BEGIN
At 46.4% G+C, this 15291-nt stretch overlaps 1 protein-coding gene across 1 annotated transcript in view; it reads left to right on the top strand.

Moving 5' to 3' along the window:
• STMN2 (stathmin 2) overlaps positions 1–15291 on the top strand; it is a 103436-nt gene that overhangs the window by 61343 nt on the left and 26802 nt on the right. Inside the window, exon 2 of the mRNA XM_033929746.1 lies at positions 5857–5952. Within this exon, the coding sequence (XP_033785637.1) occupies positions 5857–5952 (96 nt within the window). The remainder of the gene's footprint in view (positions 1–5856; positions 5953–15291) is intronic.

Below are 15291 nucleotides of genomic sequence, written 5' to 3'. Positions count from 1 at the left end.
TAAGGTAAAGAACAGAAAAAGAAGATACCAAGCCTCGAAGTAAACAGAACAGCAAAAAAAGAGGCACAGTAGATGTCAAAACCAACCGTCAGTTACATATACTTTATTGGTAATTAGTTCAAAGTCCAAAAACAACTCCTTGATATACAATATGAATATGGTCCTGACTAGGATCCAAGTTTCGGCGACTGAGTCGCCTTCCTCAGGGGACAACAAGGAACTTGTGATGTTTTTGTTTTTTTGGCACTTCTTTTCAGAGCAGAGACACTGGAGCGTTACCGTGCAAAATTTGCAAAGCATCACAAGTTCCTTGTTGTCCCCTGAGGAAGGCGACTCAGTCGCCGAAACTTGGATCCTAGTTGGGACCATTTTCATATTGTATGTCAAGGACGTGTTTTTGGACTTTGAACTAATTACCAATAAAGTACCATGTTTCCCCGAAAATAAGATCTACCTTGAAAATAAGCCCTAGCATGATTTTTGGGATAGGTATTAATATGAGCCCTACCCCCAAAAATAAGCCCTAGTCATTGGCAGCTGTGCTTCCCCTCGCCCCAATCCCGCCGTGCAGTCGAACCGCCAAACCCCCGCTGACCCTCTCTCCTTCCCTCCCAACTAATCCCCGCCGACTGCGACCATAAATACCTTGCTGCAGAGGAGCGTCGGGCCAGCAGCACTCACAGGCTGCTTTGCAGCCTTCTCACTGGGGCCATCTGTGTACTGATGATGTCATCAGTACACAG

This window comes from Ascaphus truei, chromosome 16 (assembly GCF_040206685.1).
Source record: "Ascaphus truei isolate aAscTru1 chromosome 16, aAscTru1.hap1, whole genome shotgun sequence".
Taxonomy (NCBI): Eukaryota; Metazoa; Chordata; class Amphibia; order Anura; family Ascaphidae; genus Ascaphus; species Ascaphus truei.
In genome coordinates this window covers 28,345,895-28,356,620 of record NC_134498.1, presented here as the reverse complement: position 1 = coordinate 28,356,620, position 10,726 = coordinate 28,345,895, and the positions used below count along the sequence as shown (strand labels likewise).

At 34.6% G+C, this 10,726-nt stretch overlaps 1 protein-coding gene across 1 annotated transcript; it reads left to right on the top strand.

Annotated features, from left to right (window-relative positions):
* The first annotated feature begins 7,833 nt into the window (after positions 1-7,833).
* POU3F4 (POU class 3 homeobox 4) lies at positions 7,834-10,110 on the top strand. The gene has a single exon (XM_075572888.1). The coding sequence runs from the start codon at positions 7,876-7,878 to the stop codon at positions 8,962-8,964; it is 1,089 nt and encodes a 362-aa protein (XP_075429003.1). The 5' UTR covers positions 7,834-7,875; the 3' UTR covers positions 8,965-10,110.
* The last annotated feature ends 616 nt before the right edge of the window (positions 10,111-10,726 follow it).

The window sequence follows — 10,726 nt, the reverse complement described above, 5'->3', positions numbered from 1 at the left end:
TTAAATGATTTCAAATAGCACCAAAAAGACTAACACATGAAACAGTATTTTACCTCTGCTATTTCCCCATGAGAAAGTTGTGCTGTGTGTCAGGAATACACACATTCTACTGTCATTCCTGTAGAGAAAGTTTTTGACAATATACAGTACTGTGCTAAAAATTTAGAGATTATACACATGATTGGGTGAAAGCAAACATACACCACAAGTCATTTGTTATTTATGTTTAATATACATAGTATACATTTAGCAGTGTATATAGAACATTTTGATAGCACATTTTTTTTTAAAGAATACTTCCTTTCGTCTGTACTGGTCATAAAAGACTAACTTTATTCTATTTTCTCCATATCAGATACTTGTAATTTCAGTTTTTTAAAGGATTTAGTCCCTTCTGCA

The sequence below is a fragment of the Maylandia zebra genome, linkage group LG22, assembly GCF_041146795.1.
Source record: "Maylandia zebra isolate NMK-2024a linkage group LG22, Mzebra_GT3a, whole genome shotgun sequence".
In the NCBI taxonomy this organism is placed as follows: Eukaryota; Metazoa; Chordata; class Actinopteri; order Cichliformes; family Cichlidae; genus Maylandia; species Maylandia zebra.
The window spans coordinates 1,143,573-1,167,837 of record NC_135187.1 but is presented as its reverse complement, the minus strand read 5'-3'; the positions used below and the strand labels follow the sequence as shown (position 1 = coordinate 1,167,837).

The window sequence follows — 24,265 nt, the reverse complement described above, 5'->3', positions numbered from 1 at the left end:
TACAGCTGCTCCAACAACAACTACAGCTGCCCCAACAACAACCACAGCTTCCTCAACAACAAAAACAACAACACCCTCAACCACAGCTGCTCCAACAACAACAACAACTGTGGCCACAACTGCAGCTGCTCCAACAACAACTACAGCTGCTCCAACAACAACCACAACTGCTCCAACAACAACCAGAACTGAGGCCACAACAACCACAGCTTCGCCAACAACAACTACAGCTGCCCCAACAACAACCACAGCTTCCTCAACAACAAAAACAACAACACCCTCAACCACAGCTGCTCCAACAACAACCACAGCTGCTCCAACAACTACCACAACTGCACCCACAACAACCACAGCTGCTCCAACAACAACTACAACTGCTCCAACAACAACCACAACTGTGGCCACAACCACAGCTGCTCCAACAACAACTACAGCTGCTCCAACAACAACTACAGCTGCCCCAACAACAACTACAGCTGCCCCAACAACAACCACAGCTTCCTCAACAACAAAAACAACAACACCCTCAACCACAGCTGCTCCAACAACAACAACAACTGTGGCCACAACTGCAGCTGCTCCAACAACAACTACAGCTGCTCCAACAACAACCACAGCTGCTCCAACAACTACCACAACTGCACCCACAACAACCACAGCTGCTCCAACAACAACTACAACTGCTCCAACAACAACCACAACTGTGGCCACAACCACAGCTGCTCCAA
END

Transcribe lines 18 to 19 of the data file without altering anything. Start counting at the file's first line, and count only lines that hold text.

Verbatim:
Source record: "Maylandia zebra isolate NMK-2024a linkage group LG22, Mzebra_GT3a, whole genome shotgun sequence".
In the NCBI taxonomy this organism is placed as follows: Eukaryota; Metazoa; Chordata; class Actinopteri; order Cichliformes; family Cichlidae; genus Maylandia; species Maylandia zebra.